Nutrition Worksheets

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created 6 years ago by Candice_Hebert
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updated 6 years ago by Candice_Hebert
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1

function of upper esophageal sphincter

open/close entrance to esophagus

2

function of cardiac sphincter

open/close entrance between esophagus and stomach

3

function of pyloric sphincter

open/close at bottom of the stomach to let food into small intestines. allows a few mls at a time so SI can neutralize the stomach acid with bicarbonate to decrease injury to SI and because SI enzymes needs neutral pH

4

function of ileocecal sphincter

located between end of ileum and cecum. prevents backflow of colon contents into SI

5

function of anal sphincter

control of defacation

6

what precursor molecule does pepsin come from and what type of cell makes this precursor?

pepsin comes from pepsinogen and is secreted by chief cells. exocrine signaling

7

what parameter limits pepsins function?

pepsin is pH sensitive. Activated at low pH, high pH inactive.

8

which hormone is secreted by thoughts of food and food in the stomach?

gastrin

9

what is gastrin secreted from?

the pyloric region of the stomach and duodenum

10

acid and protease production in the stomach is stimulated by what hormone?

gastrin

11

which hormone is secreted in response to acid chyme and protein digested in the duodenum?

secretin

12

where is secretin secreted from?

duodenum and jejunum

13

what does secretin stimulate the pancreas to produce and secrete?

NaHCO3

14

fats and protein in duodenum stimulates this hormone

Cholecystokinin (CCK)

15

where is CCK secreted from?

duodenum and jejunum

16

what hormone stimulates the flow of bile and pancreatic fluids into the duodenum?

CCK

17

what receptors attract us to carbs and salt?

salt and sweet

18

what receptors repel us from toxins?

bitter

19

receptors that repel us from acidic/fermented food?

sour

20

receptors attract us to protein?

umami

21

umami receptors detect which AA? and name the stable form of the AA.

glutamate and stable form is MSG

22

how is surface area increased in the small intestines?

microvilli and villi increase surface area for absorption by 600x

23

How much energy do carbs supply?

4 kcal/g

24

How much energy do proteins supply?

4 g/kcal

25

How much energy does alcohol supply?

7 kcal/g

26

How much energy do fats supply?

9 kcal/g

27

which molecule links TCA cycle with gluconeogenesis?

oxaloacetate

28

Fiber is made of _____ linkages that point _______and are not able to be digested by humans

Beta, upward

29

starch and glycogen have ________ linkages that point _________ and are able to be digested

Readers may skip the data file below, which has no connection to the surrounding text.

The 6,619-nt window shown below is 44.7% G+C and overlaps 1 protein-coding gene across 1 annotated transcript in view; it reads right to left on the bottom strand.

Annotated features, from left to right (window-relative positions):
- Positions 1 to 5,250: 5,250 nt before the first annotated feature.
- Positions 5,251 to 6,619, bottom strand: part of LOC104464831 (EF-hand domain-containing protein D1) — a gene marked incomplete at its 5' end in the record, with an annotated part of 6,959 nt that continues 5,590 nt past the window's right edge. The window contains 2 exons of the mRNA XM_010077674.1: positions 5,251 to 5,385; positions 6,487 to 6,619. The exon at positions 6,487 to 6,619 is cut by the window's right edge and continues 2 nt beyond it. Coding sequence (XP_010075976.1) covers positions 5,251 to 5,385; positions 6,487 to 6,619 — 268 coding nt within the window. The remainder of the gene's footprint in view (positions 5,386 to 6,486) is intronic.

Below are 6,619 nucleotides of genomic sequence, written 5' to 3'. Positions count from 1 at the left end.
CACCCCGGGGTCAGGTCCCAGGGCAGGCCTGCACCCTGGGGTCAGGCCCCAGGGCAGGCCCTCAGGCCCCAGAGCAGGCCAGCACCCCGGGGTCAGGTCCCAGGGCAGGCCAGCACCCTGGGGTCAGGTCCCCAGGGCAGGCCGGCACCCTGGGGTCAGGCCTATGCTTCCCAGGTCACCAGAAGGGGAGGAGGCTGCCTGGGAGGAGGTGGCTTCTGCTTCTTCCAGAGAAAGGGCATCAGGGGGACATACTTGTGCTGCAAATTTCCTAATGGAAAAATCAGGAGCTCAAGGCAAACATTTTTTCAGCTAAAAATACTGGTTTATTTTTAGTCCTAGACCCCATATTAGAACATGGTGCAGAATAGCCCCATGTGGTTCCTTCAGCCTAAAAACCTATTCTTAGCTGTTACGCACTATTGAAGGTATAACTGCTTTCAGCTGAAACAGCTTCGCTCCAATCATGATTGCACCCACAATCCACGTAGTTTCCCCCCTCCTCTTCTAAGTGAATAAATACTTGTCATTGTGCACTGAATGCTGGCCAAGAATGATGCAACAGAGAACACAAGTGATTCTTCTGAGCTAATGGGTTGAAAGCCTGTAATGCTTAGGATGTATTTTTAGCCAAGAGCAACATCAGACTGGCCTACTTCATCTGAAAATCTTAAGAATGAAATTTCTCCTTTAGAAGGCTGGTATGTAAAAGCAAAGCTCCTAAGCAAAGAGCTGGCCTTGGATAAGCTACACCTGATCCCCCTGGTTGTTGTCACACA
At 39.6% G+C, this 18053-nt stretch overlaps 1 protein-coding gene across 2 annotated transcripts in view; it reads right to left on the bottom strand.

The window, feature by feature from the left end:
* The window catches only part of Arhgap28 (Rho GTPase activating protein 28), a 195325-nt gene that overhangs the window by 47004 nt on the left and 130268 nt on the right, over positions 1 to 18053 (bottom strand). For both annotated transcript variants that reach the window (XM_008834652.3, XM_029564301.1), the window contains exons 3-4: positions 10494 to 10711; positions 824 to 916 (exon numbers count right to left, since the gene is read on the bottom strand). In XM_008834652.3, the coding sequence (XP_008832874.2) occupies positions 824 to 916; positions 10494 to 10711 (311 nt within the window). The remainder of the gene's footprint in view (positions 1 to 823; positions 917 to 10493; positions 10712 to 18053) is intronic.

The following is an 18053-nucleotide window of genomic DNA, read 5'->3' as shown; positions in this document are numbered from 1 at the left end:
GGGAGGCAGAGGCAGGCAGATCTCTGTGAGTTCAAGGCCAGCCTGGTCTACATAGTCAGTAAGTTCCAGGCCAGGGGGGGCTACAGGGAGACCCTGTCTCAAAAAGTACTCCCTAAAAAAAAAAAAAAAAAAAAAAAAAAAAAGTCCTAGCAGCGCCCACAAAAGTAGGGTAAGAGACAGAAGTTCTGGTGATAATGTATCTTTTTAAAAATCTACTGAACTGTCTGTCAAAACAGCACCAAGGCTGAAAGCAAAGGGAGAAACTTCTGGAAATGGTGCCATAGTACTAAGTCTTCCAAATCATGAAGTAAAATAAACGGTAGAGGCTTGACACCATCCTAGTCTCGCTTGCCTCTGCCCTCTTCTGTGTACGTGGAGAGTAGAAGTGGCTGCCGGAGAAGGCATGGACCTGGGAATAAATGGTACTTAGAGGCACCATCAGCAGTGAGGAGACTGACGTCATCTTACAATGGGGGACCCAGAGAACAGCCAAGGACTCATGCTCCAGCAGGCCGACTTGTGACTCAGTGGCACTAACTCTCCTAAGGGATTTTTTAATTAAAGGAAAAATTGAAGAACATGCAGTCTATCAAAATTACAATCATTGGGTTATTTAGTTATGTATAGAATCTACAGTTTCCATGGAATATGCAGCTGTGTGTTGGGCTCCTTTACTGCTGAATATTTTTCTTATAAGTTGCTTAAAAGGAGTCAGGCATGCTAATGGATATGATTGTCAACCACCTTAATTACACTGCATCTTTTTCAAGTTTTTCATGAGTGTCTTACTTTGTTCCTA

alpha, downward

30

In the disease PKU, the enzyme ___________________________ is missing or reduced. This decreases the amount of the amino acid ____________________ causing it to become a(n) ___________________ amino acid. It also causes a build-up of the amino acid __________________________which results in the removal of its ________ in a _________________________________ reaction converting it into _______________. If left untreated it can cause mental retardation because accumulation of __________________ blocks other amino acids from crossing the _________________________.

phenylalanine hydroxylase. tyrosine. essential. phenylalanine. NH2. transamination. Phenylpyruvate. phenylalanine. blood brain barrier

31

what food can PKU people not eat?

aspartame

32

monosaccharides of maltose

2 glucose molecules

33

monosaccharides of lactose

glucose and galactose

34

monosaccharides of sucrose

fructose and glucose

35

monosaccharides of raffinose

glucose, fructose, and galactose

36

What are the benefits of carbohydrates?

  • Support glycogen reserves in muscle
  • Support glycogen reserves in liver (needed from brain metabolism)
  • Protects against ketosis and protein loss
  • Provides fiber
37

benefits of soluble fiber

  • Binds glucose so slows glucose absorption & reduces risk of diabetes
  • Binds cholesterol and bile which increases their excretion & reduces risk of cardiovascular disease
  • Reduces appetite & reduces risk of obesity
  • Feeds microbiota of colon & supports GI track and immune system and suppresses inflammation
  • Lowers risk of breast cancer
  • Decreases Asthma
  • Decreases mortality rates
  • Helps prevent Crohn’s disease
38

how are calcium and fiber related?

Cell injury caused by fiber leads to Ca++ influx. The Ca++ causes the mucus filled vesicles inside the cell to come to the surface and fuse together to repair the plasma membrane. During the repair, the vesicles release their mucus into the lumen of the large intestine and helps decrease diverticulitis.

39

what does the microbiota in the colon ferment soluble fiber into and what are the benefits?

Soluble fiber is fermented by the colonic bacteria into organic acids like butyric acid. Organic acids provide energy and carbons, and they also are used as signals to the GI track and body (signals can effect things like the immune system and mood)